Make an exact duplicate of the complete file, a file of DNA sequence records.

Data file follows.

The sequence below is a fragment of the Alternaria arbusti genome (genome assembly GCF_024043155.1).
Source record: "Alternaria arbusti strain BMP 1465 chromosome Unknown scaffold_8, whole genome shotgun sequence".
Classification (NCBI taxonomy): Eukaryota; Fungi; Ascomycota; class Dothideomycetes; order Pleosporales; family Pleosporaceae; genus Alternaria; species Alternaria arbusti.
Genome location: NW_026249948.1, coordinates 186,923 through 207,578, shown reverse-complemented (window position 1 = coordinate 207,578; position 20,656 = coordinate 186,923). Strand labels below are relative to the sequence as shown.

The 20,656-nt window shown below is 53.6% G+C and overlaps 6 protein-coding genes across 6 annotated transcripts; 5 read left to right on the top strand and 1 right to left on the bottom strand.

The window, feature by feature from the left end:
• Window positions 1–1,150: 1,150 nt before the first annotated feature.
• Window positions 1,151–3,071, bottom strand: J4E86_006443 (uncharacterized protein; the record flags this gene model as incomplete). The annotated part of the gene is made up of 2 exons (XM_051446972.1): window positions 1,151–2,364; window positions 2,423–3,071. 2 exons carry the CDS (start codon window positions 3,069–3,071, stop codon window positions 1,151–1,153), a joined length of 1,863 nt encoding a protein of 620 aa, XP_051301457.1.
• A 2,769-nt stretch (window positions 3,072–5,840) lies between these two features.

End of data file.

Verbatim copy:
The sequence below is a fragment of the Alternaria arbusti genome (genome assembly GCF_024043155.1).
Source record: "Alternaria arbusti strain BMP 1465 chromosome Unknown scaffold_8, whole genome shotgun sequence".
Classification (NCBI taxonomy): Eukaryota; Fungi; Ascomycota; class Dothideomycetes; order Pleosporales; family Pleosporaceae; genus Alternaria; species Alternaria arbusti.
Genome location: NW_026249948.1, coordinates 186,923 through 207,578, shown reverse-complemented (window position 1 = coordinate 207,578; position 20,656 = coordinate 186,923). Strand labels below are relative to the sequence as shown.

The 20,656-nt window shown below is 53.6% G+C and overlaps 6 protein-coding genes across 6 annotated transcripts; 5 read left to right on the top strand and 1 right to left on the bottom strand.

The window, feature by feature from the left end:
• Window positions 1–1,150: 1,150 nt before the first annotated feature.
• Window positions 1,151–3,071, bottom strand: J4E86_006443 (uncharacterized protein; the record flags this gene model as incomplete). The annotated part of the gene is made up of 2 exons (XM_051446972.1): window positions 1,151–2,364; window positions 2,423–3,071. 2 exons carry the CDS (start codon window positions 3,069–3,071, stop codon window positions 1,151–1,153), a joined length of 1,863 nt encoding a protein of 620 aa, XP_051301457.1.
• A 2,769-nt stretch (window positions 3,072–5,840) lies between these two features.